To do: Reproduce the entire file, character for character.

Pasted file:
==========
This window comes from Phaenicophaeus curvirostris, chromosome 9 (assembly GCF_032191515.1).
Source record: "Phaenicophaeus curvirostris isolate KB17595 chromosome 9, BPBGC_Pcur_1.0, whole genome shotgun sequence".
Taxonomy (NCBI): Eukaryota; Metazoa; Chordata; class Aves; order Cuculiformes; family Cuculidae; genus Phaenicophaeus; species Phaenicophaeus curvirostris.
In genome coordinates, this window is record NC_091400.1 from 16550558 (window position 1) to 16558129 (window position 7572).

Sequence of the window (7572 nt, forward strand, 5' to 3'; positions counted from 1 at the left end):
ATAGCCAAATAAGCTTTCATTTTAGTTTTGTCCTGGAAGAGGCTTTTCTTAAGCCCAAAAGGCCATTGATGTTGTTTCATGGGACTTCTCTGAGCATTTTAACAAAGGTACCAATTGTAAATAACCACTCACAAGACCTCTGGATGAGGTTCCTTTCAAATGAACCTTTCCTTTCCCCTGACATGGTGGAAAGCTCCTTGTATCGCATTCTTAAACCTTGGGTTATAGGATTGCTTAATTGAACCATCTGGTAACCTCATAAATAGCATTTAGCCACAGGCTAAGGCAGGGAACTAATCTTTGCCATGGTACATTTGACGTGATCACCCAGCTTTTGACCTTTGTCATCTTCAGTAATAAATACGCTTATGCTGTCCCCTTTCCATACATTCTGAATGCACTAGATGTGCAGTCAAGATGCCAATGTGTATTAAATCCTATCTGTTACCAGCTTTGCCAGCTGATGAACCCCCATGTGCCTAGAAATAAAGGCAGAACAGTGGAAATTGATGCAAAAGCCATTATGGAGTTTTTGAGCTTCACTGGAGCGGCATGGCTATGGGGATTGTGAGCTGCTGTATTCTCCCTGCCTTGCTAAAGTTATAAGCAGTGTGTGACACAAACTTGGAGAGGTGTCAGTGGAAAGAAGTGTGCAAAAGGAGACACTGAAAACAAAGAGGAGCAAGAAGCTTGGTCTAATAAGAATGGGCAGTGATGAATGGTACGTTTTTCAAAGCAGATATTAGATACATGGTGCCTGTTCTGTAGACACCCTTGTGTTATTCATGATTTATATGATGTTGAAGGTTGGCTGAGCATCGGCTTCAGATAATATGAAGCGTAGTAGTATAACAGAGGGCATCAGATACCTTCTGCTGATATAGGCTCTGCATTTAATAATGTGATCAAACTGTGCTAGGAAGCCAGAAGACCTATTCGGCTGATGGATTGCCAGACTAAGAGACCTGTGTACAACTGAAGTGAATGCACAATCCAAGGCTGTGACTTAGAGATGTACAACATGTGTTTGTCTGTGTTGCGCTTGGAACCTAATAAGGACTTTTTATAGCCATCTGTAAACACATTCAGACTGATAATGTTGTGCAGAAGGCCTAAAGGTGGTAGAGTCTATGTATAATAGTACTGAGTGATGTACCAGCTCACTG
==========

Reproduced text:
This window comes from Phaenicophaeus curvirostris, chromosome 9 (assembly GCF_032191515.1).
Source record: "Phaenicophaeus curvirostris isolate KB17595 chromosome 9, BPBGC_Pcur_1.0, whole genome shotgun sequence".
Taxonomy (NCBI): Eukaryota; Metazoa; Chordata; class Aves; order Cuculiformes; family Cuculidae; genus Phaenicophaeus; species Phaenicophaeus curvirostris.
In genome coordinates, this window is record NC_091400.1 from 16550558 (window position 1) to 16558129 (window position 7572).

Sequence of the window (7572 nt, forward strand, 5' to 3'; positions counted from 1 at the left end):
ATAGCCAAATAAGCTTTCATTTTAGTTTTGTCCTGGAAGAGGCTTTTCTTAAGCCCAAAAGGCCATTGATGTTGTTTCATGGGACTTCTCTGAGCATTTTAACAAAGGTACCAATTGTAAATAACCACTCACAAGACCTCTGGATGAGGTTCCTTTCAAATGAACCTTTCCTTTCCCCTGACATGGTGGAAAGCTCCTTGTATCGCATTCTTAAACCTTGGGTTATAGGATTGCTTAATTGAACCATCTGGTAACCTCATAAATAGCATTTAGCCACAGGCTAAGGCAGGGAACTAATCTTTGCCATGGTACATTTGACGTGATCACCCAGCTTTTGACCTTTGTCATCTTCAGTAATAAATACGCTTATGCTGTCCCCTTTCCATACATTCTGAATGCACTAGATGTGCAGTCAAGATGCCAATGTGTATTAAATCCTATCTGTTACCAGCTTTGCCAGCTGATGAACCCCCATGTGCCTAGAAATAAAGGCAGAACAGTGGAAATTGATGCAAAAGCCATTATGGAGTTTTTGAGCTTCACTGGAGCGGCATGGCTATGGGGATTGTGAGCTGCTGTATTCTCCCTGCCTTGCTAAAGTTATAAGCAGTGTGTGACACAAACTTGGAGAGGTGTCAGTGGAAAGAAGTGTGCAAAAGGAGACACTGAAAACAAAGAGGAGCAAGAAGCTTGGTCTAATAAGAATGGGCAGTGATGAATGGTACGTTTTTCAAAGCAGATATTAGATACATGGTGCCTGTTCTGTAGACACCCTTGTGTTATTCATGATTTATATGATGTTGAAGGTTGGCTGAGCATCGGCTTCAGATAATATGAAGCGTAGTAGTATAACAGAGGGCATCAGATACCTTCTGCTGATATAGGCTCTGCATTTAATAATGTGATCAAACTGTGCTAGGAAGCCAGAAGACCTATTCGGCTGATGGATTGCCAGACTAAGAGACCTGTGTACAACTGAAGTGAATGCACAATCCAAGGCTGTGACTTAGAGATGTACAACATGTGTTTGTCTGTGTTGCGCTTGGAACCTAATAAGGACTTTTTATAGCCATCTGTAAACACATTCAGACTGATAATGTTGTGCAGAAGGCCTAAAGGTGGTAGAGTCTATGTATAATAGTACTGAGTGATGTACCAGCTCACTG